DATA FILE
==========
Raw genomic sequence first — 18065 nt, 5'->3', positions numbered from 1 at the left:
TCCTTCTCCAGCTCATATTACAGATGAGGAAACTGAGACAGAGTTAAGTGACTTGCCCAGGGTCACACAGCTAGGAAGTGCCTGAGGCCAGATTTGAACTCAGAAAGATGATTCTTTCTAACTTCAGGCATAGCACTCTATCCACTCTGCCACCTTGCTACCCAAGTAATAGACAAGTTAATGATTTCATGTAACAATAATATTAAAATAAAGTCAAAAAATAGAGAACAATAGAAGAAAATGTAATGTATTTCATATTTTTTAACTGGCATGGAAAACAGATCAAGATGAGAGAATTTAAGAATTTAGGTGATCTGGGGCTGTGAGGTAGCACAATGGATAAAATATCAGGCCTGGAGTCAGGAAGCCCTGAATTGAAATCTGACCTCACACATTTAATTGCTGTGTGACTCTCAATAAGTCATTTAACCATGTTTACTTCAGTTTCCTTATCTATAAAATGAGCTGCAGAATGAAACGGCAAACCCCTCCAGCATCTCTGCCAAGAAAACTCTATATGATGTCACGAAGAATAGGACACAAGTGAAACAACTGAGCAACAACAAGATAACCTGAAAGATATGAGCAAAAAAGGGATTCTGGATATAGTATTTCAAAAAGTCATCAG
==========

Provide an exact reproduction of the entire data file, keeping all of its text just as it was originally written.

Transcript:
Raw genomic sequence first — 18065 nt, 5'->3', positions numbered from 1 at the left:
TCCTTCTCCAGCTCATATTACAGATGAGGAAACTGAGACAGAGTTAAGTGACTTGCCCAGGGTCACACAGCTAGGAAGTGCCTGAGGCCAGATTTGAACTCAGAAAGATGATTCTTTCTAACTTCAGGCATAGCACTCTATCCACTCTGCCACCTTGCTACCCAAGTAATAGACAAGTTAATGATTTCATGTAACAATAATATTAAAATAAAGTCAAAAAATAGAGAACAATAGAAGAAAATGTAATGTATTTCATATTTTTTAACTGGCATGGAAAACAGATCAAGATGAGAGAATTTAAGAATTTAGGTGATCTGGGGCTGTGAGGTAGCACAATGGATAAAATATCAGGCCTGGAGTCAGGAAGCCCTGAATTGAAATCTGACCTCACACATTTAATTGCTGTGTGACTCTCAATAAGTCATTTAACCATGTTTACTTCAGTTTCCTTATCTATAAAATGAGCTGCAGAATGAAACGGCAAACCCCTCCAGCATCTCTGCCAAGAAAACTCTATATGATGTCACGAAGAATAGGACACAAGTGAAACAACTGAGCAACAACAAGATAACCTGAAAGATATGAGCAAAAAAGGGATTCTGGATATAGTATTTCAAAAAGTCATCAG